This is a great question and one I asked of a colleague of mine, Clark, on behalf of a customer. He and I had a great exchange of features and concepts on the two platforms. I’m grateful I get to work with experts like this :D
Clark went so far as to create a great blog post for us to leverage as well! He quickly dives into the top questions I had:
what is the real difference between Umbraco & Sitecore? Umbraco is opensource, so it should cost a lot less, right? Aren’t they both a .NET CMS? Comparing these two is a little like comparing a Volkswagen to a Porsche. Both practically do the same thing, both made in the same country and both come in red. However, the purpose of each is entirely different.
Below I highlight the more compelling features from his post. Do check out his post for a lot more detail.
- Sitecore is a larger company, with 1,150 employees while Umbraco is smaller with 45 employees. This may or may not matter. However, sometimes this weighs into the features a company can produce, and the quality of support they can offer enterprises. Alternatively, it can also speak to how nimble a company is and how quickly they can shift gears and produce new features for clients.
- They are both good candidates for enterprises invested in the Microsoft stack, as both run on the .Net Framework and IIS. Many enterprises stick with what they know, in the .Net space these two are great options!
- Sitecore is a more complex, robust CMS, with more options, more to manage, more to do to ensure proper architecture, etc. Umbraco is a simpler, easier CMS to use for IT and content authors.
- The interface is “comfortable and friendly” with Umbraco, meanwhile “Sitecore is introducing a new UI [for] casual contributors”. Another strong point to consider: how easy is the CMS for your content authors? How much training will be needed? As we explore options, we have to keep our end users in mind the whole time.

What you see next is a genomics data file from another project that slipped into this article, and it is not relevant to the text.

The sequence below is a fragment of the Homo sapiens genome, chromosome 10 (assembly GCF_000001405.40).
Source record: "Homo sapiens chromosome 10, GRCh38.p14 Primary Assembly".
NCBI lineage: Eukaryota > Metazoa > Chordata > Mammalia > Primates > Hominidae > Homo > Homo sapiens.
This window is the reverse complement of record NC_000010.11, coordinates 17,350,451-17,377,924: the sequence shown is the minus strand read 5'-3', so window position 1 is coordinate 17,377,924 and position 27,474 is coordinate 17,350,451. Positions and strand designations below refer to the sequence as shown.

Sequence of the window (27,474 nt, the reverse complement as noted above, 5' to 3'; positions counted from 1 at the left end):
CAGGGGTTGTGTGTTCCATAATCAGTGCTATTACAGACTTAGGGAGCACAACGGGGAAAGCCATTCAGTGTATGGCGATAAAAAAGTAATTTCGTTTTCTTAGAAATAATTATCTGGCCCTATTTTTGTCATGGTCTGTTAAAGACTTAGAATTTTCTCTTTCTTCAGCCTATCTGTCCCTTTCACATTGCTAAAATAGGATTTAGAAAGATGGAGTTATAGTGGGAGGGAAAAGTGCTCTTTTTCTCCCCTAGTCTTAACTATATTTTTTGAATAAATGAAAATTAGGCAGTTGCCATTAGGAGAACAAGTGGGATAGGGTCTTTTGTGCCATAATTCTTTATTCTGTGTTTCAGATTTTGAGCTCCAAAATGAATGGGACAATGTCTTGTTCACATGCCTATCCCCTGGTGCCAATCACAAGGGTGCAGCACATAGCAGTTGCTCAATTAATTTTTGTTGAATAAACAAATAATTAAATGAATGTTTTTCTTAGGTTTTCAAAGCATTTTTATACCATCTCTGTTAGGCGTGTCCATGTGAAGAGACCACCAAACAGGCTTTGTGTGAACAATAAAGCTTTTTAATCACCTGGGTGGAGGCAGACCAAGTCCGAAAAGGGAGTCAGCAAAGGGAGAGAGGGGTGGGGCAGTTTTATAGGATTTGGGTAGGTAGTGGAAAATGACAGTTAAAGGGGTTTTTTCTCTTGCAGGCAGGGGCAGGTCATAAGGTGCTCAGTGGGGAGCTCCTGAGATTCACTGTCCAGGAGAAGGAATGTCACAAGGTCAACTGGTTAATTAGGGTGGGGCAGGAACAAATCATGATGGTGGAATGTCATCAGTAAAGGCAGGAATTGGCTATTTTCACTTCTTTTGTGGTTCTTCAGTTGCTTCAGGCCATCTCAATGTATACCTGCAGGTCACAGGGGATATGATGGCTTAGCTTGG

- Sitecore has the Experience Editor, which allows users to edit content while viewing the page. Umbraco uses a content editing form and does not offer inline editing of content. Another point to consider for your content authors.
- Umbraco offers this idea of Limitless Authoring, which allows content authors to edit content referenced on the page, like on “the blog landing page, they can drill down and edit blog articles that are referenced on the landing page while in the same editing session.” Sitecore does not. Yet another point for our users.
- If you need workflows and automation, like publishing review and approval, Sitecore is it. Umbraco does not have anything like this, however, there are 3rd party solutions available.
There are many more features, I highlighted the ones I find most compelling. Towards the end of the article, Clark shares a table comparing many of the features, well worth checking that out.
At the end of the day, lean towards Umbraco if you need a small or medium business site, with content authors who are reliable and can bust out the content as needed. Head towards Sitecore if you require larger, enterprise scale CMS, with tighter user management, permissions, workflows and more. Of course, it always depends on your exact needs.